We rewrite the conditional probability in polar coordinates. Let $S=\{\omega\in\mathbb{R}^n| \; \|\omega\|=1\}$ be the unit sphere in $\mathbb{R}^n$. Denote $\nu$ the surface measure on $S$. We have $$\mathbb{P}\left(\|Z+\mu\|>q|Z+\mu\in F\right) = \frac{\int_{r=q}^{\infty}\int_{\omega\in S \cap F}t^{n-1}e^{-\frac{1}{2}\|tw-\mu\|^2}\nu(d\omega)dt}{\int_{r=0}^{\infty}\int_{\omega\in S \cap F}s^{n-1}e^{-\frac{1}{2}\|sw-\mu\|^2}\nu(d\omega)ds} $$ This means that the conditional density of $\|Z+\mu\|$ provided that $\{Z+\mu\in F\}$ is given by $$g_{\mu}(t) = \frac{t^{n-1}e^{-\frac{1}{2}t^2}\int_{\omega\in S \cap F}e^{tw^T\mu}\nu(d\omega)}{\int_{r=0}^{\infty}\int_{\omega\in S \cap F}s^{n-1}e^{-\frac{1}{2}s^2+sw^T\mu}\nu(d\omega)ds}.$$ Denote $A(\mu)$ the normalization constant in the previous display, that is $$A(\mu) = \int_{r=0}^{\infty}\int_{\omega\in S \cap F}s^{n-1}e^{-\frac{1}{2}s^2+sw^T\mu}\nu(d\omega)ds.$$ Define $$G_{\mu}(t) = \frac{g_0(t)}{g_{\mu}(t)} = \frac{A(\mu)}{A(0)}\frac{\int_{\omega\in S \cap F}\nu(d\omega)}{\int_{\omega\in S \cap F}e^{t\omega^T\mu}\nu(d\omega)}.$$ Since $\mu\in F^o$, then $$\forall\omega\in S \cap F, \quad \omega^T\mu \leq 0.$$ Thus, function $t\mapsto G_{\mu}(t)$ is nondecreasing over $(0,\infty)$ whatever the value of $\mu\in F^o$.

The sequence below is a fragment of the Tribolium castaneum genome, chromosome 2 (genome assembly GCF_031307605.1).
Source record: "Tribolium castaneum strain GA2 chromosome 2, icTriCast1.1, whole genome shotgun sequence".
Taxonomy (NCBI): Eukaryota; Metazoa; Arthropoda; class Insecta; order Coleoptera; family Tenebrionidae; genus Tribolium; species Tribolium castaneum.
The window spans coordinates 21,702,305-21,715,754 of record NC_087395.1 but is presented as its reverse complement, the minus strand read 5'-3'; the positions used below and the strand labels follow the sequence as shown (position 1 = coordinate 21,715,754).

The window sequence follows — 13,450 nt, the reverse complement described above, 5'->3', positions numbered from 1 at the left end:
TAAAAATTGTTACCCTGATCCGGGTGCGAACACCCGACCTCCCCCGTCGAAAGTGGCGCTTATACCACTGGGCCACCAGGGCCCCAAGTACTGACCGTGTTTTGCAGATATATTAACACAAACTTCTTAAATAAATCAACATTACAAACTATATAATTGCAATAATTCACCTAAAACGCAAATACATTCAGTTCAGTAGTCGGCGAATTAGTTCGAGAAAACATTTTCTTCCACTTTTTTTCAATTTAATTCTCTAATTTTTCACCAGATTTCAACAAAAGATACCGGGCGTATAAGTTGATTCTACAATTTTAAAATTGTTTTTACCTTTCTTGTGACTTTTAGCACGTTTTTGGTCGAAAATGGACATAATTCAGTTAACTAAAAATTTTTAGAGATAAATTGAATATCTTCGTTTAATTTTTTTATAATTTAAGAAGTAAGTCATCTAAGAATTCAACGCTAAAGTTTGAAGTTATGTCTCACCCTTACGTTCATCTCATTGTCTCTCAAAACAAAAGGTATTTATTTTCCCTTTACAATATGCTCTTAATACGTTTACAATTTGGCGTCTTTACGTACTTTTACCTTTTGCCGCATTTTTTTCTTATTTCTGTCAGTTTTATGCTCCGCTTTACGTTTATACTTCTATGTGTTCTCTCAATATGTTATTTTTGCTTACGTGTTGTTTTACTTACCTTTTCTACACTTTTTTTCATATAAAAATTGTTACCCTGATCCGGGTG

Let $h$ be some measurable nondecreasing function defined on $\mathbb{R}_+$. Note that for any couple of nonnegative real numbers $(r_1,r_2)$, since both $G_{\mu}(t)$ and $h(t)$ are nondecreasing functions in $t$ over $(0,\infty)$, we have \begin{equation} (h(r_1)-h(r_2))(G_{\mu}(r_1)-G_{\mu}(r_2))\geq 0 \qquad (1) \end{equation} Let $R_1$ and $R_2$ be two i.i.d. random variables with a common density defined on $(0,\infty)$. We have, due to (1), $$\mathbb{E}\left[\left(h(R_1)-h(R_2)\right)\left(G(R_1)-G(R_2)\right)\right]\geq 0.$$ We deduce that \begin{equation} \mathbb{E}\left[h(R_1)G_{\mu}(R_1)\right]\geq \mathbb{E}\left[h(R_1)\right]\mathbb{E}\left[G_{\mu}(R_1)\right]. \qquad (2) \end{equation} Assume now that $R_1$ has the density $g_{\mu}$, and denote $\mathbb{E}_{\mu}$ (resp. $\mathbb{E}_0$) the expectation under $g_{\mu}$ (resp. $g_0$). We have now \begin{align*} \mathbb{E}_{\mu}\left[h(R_1)G_{\mu}(R_1)\right] & = \mathbb{E}_{0}\left[h(R_1)\right] \\ \mathbb{E}_{\mu}\left[G_{\mu}(R)\right] & = 1. \end{align*} The second line in the previous display comes from the fact that $g_0$ is a density over $(0,\infty)$. Hence, due to (2), we may write \begin{equation} \mathbb{E}_{\mu}\left[h(R)\right] \leq \mathbb{E}_{0}\left[h(R)\right]. \qquad (3) \end{equation} Set $h(t) = 1_{t>q}$ (the indicator function of the set $(q,\infty)$). Function $h$ is nondecreasing over $(0,\infty)$, therefore we could apply (3) on it and get $$\frac{\int_{r=q}^{\infty}\int_{\omega\in S \cap F}t^{n-1}e^{-\frac{1}{2}\|tw^T\mu\|^2}\nu(d\omega)dt}{\int_{r=0}^{\infty}\int_{\omega\in S \cap F}s^{n-1}e^{-\frac{1}{2}\|sw^T\mu\|^2}\nu(d\omega)ds} \leq \frac{\int_{r=q}^{\infty}\int_{\omega\in S \cap F}t^{n-1}\nu(d\omega)dt}{\int_{r=0}^{\infty}\int_{\omega\in S \cap F}s^{n-1}\nu(d\omega)ds}. $$ This is exactly what we claim.